Maybe I’ve read one too many stories about sex slaves in the New York Times magazine or Marie Claire, been to one too many benefit lunches for third-world female refugees held in inappropriately high-end hotel ballrooms. Such is the twisted power of the mainstream media to bring attention to human tragedy in such a titillating fashion and with such self-aggrandizing flourishes as to ultimately inure you to its pathos.
The real plight of young women who are shipped overseas to become sex slaves is much better served by Chris Abani’s novella Becoming Abigail. Abani tracks the journey of one Nigerian girl named Abigail toward such a fate. Abani, also a poet, favors the narrative locomotion of language and symbols over plot and characterization. Soil, countries, maps, and bodies are metaphors that appear repeatedly, as if the repetition itself is some sort of metaphor for Abigail’s inescapable plight.
We also learn as much about Abigail’s interior life as we do the conditions that lead to her downfall. The book opens with Abigail sitting on a statue overlooking the Thames and obsessively smoking in the way that only a nonsmoker contemplating suicide would smoke. This is the decisive life-or-death threshold from which Abigail’s bleak story is told, and from which she flashes back to scenes from her childhood. Her mother, for whom she was named, died in childbirth; she is raised by a devastated father who holds his baby daughter accountable for his loss. As Abigail grows up, her father refuses to see her as her own person. “He turned and looked at her and she saw it and recognized what it was. She looked so much like her mother that when he saw her suddenly, she knew he wanted her to be Abigail. Now she realized that there was also something else: a patience, a longing. The way she imagined a devoted bonsai grower stood over a tree.”
When Abigail is fourteen, her father entrusts her to the care of a male cousin; he takes her from Nigeria to London where, her father assumes, she’ll receive a better education. Instead, the cousin tries to force Abigail into prostitution. Abigail rebels and is brutalized. The book is filled with unnerving images, but one of the most haunting is that of Abigail being harnessed with a ball in her mouth and chained up in a doghouse. She breaks free and finds safety and love with her male social worker, until his wife discovers the two of them sleeping together and the authorities wind up taking away the one man who didn’t force himself on her. That Abigail’s character is no mere simple victim but someone who could both be violated and still have longing is yet another welcome departure from the typical storyboarding of women’s lives. Sexual attraction is a complicated beast, even among the sexually oppressed.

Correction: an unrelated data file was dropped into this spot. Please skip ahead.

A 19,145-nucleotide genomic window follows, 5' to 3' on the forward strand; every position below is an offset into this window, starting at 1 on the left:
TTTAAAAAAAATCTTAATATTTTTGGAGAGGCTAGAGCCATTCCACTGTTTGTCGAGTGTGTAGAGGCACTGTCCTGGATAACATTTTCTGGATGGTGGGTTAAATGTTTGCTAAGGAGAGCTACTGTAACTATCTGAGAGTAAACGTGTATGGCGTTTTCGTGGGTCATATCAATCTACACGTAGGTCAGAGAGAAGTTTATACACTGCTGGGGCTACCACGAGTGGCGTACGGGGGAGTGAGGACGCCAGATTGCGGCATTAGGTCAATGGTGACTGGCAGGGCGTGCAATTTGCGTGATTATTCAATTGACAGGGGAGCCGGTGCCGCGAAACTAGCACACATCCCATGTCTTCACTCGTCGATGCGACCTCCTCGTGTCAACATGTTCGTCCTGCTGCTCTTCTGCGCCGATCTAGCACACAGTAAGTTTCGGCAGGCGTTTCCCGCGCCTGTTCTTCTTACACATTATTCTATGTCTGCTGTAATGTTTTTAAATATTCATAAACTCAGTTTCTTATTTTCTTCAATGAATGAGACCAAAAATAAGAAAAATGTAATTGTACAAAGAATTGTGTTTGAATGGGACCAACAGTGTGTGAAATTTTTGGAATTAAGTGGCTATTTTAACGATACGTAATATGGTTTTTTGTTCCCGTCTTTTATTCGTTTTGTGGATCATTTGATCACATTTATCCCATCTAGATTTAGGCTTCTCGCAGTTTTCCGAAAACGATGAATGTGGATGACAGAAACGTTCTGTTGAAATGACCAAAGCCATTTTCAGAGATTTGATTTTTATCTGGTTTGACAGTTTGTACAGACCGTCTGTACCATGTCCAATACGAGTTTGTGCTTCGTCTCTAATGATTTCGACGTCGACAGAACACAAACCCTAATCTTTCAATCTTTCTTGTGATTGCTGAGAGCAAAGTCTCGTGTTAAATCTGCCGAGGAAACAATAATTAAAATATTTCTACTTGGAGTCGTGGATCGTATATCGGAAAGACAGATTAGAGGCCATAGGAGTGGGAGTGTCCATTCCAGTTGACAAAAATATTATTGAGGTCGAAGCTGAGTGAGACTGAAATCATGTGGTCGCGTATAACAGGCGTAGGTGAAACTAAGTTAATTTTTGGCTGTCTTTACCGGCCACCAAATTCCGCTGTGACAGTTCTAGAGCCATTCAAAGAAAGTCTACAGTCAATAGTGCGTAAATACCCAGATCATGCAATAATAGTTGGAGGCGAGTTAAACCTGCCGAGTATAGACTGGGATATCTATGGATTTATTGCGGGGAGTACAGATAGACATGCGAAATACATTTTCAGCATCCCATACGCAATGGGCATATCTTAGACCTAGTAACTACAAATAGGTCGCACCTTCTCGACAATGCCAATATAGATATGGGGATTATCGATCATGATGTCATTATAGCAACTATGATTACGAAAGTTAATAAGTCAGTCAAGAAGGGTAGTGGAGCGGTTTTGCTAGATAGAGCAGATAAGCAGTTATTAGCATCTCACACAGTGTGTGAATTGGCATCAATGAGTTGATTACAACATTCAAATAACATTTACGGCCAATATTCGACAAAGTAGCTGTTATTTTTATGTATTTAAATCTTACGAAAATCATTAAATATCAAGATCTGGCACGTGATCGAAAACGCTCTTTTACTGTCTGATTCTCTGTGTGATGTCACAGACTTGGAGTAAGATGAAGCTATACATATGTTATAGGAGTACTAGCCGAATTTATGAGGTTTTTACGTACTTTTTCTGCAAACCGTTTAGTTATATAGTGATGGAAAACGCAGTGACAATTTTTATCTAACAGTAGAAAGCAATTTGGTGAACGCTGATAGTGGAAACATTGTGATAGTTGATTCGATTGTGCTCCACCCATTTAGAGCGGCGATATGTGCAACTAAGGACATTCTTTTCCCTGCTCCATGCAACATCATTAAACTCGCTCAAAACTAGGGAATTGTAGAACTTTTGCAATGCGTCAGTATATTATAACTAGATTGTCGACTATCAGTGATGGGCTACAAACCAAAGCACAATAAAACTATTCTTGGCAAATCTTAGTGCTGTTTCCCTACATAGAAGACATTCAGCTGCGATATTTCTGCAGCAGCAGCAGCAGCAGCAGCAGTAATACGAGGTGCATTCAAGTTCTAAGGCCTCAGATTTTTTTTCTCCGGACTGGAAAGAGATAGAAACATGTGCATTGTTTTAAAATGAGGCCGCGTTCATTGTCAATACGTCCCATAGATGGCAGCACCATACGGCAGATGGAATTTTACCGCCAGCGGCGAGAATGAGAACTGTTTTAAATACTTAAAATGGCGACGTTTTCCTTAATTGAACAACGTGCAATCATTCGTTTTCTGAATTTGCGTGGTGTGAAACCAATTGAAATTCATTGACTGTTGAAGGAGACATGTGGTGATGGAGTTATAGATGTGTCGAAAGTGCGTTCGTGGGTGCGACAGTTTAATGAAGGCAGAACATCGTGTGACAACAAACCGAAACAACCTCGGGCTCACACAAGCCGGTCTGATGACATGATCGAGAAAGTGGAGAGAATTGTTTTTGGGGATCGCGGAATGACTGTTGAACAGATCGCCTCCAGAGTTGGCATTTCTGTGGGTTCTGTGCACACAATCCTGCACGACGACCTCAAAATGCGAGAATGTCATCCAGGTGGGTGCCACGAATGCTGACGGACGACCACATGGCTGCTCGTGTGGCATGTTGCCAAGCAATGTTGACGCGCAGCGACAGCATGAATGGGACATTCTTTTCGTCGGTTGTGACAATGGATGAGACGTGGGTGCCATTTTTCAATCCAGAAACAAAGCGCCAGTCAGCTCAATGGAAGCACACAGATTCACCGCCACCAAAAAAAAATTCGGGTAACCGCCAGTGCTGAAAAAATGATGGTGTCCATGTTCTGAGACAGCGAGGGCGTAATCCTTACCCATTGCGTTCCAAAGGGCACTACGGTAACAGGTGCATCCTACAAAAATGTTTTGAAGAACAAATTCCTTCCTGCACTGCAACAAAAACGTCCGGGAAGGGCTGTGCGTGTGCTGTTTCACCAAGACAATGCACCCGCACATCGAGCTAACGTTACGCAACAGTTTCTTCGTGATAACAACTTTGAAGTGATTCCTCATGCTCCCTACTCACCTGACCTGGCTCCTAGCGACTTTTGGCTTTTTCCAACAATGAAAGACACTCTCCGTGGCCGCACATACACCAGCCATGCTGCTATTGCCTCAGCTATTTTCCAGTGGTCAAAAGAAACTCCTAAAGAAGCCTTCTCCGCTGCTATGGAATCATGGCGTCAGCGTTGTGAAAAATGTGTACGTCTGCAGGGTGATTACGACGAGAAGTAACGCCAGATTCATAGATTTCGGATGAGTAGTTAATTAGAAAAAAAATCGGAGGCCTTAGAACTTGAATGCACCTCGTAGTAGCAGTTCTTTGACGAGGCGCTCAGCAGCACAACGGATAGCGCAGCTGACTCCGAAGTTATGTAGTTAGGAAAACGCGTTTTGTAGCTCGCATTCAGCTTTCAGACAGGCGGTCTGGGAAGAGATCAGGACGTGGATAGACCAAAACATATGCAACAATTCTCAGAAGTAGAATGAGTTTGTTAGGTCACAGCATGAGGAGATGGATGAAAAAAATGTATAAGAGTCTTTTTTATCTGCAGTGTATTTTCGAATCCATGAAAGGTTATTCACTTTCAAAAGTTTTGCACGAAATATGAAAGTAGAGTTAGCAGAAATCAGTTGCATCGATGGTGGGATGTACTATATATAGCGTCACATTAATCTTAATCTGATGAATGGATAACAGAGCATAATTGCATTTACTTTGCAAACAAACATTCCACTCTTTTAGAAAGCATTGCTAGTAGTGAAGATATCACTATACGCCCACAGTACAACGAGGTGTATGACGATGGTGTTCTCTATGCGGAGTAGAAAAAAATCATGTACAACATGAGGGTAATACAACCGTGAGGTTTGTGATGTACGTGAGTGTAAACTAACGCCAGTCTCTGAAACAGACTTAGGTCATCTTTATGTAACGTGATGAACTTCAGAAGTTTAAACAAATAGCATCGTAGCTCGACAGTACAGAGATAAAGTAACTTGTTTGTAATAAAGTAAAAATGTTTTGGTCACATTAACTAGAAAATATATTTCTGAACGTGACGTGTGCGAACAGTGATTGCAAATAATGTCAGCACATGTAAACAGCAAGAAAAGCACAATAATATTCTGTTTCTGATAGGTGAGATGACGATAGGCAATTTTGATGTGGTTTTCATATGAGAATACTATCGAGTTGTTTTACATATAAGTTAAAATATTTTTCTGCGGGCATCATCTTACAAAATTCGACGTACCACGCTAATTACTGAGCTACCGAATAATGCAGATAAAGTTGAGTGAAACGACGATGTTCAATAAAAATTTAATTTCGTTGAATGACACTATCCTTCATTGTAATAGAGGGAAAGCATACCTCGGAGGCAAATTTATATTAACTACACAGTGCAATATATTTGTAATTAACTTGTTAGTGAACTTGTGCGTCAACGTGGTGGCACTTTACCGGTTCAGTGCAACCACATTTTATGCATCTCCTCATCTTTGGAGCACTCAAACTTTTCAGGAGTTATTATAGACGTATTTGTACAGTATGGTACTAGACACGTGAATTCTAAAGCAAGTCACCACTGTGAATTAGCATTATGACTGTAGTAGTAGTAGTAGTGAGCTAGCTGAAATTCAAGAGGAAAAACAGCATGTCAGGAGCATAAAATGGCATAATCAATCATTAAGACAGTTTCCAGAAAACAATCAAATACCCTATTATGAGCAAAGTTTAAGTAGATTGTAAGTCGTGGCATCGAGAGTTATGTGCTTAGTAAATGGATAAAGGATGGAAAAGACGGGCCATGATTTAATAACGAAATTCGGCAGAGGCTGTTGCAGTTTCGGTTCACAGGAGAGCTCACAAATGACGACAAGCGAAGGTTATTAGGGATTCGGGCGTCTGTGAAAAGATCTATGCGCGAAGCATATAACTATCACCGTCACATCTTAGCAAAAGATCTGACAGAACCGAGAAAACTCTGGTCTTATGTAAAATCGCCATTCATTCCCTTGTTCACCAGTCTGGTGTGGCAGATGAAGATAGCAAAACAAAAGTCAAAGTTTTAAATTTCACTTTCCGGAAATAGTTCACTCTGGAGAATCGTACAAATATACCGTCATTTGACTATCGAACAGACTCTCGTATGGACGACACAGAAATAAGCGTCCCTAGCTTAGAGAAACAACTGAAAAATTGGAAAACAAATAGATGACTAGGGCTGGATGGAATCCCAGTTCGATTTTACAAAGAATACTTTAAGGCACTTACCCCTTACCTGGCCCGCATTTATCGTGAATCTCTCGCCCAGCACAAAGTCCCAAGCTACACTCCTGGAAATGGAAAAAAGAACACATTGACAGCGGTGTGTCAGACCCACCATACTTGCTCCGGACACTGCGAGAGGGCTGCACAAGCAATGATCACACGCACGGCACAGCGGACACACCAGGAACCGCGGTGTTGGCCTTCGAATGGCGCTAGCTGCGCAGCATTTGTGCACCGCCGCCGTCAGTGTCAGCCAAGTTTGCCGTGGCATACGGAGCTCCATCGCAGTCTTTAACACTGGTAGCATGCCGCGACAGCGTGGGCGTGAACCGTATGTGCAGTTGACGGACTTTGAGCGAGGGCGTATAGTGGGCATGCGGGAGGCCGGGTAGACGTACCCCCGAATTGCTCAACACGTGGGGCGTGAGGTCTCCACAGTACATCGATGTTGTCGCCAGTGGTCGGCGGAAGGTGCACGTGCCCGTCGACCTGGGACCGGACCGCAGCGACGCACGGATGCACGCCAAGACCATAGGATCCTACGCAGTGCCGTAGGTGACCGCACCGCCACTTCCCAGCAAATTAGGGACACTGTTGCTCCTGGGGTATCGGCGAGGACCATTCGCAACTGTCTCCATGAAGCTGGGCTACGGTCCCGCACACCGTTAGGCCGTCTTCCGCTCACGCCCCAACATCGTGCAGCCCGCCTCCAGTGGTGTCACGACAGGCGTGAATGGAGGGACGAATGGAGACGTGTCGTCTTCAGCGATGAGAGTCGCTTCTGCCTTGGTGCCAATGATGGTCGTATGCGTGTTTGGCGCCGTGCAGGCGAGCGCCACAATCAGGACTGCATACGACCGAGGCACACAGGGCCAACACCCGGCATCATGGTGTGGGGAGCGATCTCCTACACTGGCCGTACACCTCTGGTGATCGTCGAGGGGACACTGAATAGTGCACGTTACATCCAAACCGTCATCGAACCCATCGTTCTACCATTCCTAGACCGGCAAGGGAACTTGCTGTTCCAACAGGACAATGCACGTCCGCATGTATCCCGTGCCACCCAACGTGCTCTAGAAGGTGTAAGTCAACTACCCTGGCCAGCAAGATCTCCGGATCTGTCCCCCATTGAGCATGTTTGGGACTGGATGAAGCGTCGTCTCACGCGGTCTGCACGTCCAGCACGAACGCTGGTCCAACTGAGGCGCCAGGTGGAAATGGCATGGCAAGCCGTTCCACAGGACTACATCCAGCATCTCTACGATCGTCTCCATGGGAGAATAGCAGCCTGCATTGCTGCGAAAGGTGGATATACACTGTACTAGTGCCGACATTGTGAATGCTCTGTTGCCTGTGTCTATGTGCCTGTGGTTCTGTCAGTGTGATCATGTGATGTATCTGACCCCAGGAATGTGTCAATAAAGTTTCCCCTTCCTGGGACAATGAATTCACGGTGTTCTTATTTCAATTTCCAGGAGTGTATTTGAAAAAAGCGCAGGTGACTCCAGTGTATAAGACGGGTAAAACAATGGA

Abani, who also wrote last year’s acclaimed novel Graceland, is no stranger to injustice himself: in his native Nigeria, he was arrested and imprisoned several times for his writing before he fled to London and ultimately settled in the United States. During his time in jail he spent six months in solitary confinement. His jolly author’s photo seems to belie his history of oppression, but his moving novella does not. As Abigail perches precariously over the Thames, Becoming Abigail quickly winds its way to a powerful conclusion—so quickly and powerfully, in fact, and with such restraint and nuance, that it is contained in one sentence. And it’s the best last sentence that I’ve read in a long, long time.